Linnell: While available for millennia, the Nei Ye has just started to receive serious scholarly attention in the last few decades. It describes how to build up and store various spiritual forces such as Qi and “essence” (there is no indication that “essence” refers to reproductive fluids, which appeared later in Chinese thought), and how to control one‟s heart/mind. It shows no influence of any school of Chinese religious or philosophical thought, other than using a few basic Confucian terms. It does have a few concepts in common with the work by Mencius, but as they were probably both written about the same time it is impossible to tell who influenced who (or if they were both influenced by something else).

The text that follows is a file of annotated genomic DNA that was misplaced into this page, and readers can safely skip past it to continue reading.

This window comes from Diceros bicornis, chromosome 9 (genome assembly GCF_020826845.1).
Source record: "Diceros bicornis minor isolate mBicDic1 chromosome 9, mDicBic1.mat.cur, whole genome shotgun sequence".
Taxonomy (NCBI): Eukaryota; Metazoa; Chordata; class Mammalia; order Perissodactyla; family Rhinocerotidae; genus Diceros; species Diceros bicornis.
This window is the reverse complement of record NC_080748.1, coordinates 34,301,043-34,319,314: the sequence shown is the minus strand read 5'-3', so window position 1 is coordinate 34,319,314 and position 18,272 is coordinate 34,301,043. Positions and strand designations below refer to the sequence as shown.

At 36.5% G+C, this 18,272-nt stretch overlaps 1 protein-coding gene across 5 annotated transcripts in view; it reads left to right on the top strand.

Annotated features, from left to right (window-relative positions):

While the Nei Ye has many similarities, including writing style, with the Dao De Jing, it also differs significantly in its perspective. For instance, there is no social commentary, no political or military advice, nor any explanation of how the universe was created or how it works. There is no mention of yin and yang, “non-action” or “non-being”, nor does it advocate a feminine/receptive attitude. It does not criticize Confucianism, nor does it present the sage as a person with some kind of better understanding of reality. Even the terms Dao and De apparently don‟t mean the same thing in the Nei Ye as they do in the Dao De Jing – for example, both Dao and De are described in some passages as being able to “arrive” and “settle” in a person.